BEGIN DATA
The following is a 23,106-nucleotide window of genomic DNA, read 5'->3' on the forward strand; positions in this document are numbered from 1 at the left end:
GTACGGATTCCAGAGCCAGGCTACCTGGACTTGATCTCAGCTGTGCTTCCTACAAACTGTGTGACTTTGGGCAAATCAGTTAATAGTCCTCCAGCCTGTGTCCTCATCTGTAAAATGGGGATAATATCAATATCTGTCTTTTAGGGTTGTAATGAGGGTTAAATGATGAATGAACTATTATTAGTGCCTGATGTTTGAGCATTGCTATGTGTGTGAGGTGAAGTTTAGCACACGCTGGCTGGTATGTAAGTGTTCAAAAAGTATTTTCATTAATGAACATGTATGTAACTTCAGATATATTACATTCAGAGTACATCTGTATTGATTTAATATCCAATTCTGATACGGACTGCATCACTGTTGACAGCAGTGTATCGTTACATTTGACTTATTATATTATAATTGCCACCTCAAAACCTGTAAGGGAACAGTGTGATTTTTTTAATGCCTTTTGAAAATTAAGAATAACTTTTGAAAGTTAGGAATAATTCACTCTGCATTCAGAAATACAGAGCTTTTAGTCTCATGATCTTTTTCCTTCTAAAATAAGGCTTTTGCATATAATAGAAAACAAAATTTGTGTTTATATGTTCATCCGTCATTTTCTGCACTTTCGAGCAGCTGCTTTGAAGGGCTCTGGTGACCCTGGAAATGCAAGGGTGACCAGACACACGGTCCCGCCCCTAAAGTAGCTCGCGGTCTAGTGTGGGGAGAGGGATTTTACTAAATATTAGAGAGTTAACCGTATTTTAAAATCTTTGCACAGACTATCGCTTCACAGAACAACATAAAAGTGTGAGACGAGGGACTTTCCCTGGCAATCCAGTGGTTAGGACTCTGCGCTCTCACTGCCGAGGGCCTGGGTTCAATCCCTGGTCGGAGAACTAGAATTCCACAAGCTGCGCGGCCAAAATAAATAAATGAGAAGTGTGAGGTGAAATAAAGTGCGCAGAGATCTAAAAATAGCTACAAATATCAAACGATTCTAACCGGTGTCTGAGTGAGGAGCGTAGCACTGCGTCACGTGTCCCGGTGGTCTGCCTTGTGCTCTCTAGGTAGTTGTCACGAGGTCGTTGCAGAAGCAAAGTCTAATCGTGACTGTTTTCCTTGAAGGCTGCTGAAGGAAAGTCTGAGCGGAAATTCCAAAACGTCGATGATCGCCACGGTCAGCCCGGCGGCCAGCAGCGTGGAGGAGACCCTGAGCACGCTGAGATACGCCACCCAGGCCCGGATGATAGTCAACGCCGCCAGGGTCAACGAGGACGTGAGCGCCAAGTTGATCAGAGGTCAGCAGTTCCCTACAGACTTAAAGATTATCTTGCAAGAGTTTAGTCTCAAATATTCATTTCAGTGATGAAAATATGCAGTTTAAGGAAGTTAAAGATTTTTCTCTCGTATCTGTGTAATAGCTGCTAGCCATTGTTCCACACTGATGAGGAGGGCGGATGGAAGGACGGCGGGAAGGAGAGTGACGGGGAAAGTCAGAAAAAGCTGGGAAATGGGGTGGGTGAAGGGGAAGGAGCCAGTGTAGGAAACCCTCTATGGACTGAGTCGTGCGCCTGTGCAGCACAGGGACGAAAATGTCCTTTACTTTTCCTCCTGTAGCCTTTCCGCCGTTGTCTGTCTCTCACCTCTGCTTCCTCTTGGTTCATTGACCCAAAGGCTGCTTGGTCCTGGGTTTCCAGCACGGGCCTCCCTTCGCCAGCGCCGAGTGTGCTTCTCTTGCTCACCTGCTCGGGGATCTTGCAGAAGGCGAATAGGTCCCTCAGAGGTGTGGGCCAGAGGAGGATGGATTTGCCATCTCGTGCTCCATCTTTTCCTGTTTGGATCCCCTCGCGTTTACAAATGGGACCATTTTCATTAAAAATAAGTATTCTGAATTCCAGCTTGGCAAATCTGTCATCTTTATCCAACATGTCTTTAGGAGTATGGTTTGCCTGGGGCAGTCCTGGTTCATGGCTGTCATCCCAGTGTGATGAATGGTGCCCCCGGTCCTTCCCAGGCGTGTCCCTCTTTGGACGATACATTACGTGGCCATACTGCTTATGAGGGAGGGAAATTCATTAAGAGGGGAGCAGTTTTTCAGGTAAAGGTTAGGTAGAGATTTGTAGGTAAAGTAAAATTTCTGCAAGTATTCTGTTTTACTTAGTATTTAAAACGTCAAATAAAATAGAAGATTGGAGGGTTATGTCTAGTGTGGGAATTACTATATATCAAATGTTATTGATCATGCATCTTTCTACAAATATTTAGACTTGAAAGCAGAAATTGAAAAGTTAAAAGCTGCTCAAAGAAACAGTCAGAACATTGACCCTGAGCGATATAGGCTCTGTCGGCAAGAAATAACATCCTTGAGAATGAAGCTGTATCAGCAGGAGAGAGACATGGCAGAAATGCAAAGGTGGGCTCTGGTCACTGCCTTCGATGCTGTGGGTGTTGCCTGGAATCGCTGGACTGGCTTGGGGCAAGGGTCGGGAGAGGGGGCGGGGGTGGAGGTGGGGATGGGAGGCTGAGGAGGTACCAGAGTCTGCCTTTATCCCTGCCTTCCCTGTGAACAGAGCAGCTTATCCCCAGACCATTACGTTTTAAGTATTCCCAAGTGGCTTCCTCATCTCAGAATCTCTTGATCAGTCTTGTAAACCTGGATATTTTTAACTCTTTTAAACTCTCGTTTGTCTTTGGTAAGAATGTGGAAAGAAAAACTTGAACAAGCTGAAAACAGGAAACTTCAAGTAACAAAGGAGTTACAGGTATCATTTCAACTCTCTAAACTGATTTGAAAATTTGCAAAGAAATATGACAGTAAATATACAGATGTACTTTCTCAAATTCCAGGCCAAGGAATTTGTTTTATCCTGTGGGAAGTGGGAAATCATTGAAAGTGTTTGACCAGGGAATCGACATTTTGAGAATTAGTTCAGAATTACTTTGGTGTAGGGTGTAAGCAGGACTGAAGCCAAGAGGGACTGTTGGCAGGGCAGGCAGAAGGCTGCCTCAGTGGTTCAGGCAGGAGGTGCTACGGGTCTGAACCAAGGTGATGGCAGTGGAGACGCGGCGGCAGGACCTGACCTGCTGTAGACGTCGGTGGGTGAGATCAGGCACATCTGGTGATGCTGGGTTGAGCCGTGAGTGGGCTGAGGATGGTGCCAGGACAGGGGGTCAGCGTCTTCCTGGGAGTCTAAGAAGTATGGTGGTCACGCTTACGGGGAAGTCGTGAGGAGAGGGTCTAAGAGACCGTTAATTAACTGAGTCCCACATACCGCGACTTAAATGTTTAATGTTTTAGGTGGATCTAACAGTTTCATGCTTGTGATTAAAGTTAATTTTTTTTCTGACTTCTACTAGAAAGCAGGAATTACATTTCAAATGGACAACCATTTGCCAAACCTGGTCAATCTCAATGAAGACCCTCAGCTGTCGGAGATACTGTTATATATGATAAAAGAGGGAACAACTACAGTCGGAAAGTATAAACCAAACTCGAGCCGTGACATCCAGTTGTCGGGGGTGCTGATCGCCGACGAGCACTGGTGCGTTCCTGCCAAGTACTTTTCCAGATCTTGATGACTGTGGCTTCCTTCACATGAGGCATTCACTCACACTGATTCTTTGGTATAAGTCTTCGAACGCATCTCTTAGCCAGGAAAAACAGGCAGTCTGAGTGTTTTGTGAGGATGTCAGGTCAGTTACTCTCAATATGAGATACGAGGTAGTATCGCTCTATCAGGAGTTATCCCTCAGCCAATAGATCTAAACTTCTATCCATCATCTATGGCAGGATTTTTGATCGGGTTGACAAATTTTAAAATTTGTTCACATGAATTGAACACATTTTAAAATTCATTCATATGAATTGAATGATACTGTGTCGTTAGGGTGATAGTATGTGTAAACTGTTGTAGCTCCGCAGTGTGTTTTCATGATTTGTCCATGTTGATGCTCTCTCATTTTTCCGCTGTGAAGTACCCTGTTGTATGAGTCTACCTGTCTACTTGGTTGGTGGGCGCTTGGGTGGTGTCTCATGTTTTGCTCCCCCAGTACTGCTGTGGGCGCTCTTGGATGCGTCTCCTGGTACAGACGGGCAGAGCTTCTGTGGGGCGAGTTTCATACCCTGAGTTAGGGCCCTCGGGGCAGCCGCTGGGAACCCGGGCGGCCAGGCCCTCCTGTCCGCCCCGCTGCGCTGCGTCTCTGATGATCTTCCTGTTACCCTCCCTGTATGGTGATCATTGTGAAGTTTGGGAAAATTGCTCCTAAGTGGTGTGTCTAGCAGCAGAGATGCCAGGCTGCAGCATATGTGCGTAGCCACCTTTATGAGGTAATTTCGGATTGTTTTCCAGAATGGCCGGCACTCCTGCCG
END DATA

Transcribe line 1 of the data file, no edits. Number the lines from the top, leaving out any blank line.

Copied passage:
The following is a 23,106-nucleotide window of genomic DNA, read 5'->3' on the forward strand; positions in this document are numbered from 1 at the left end: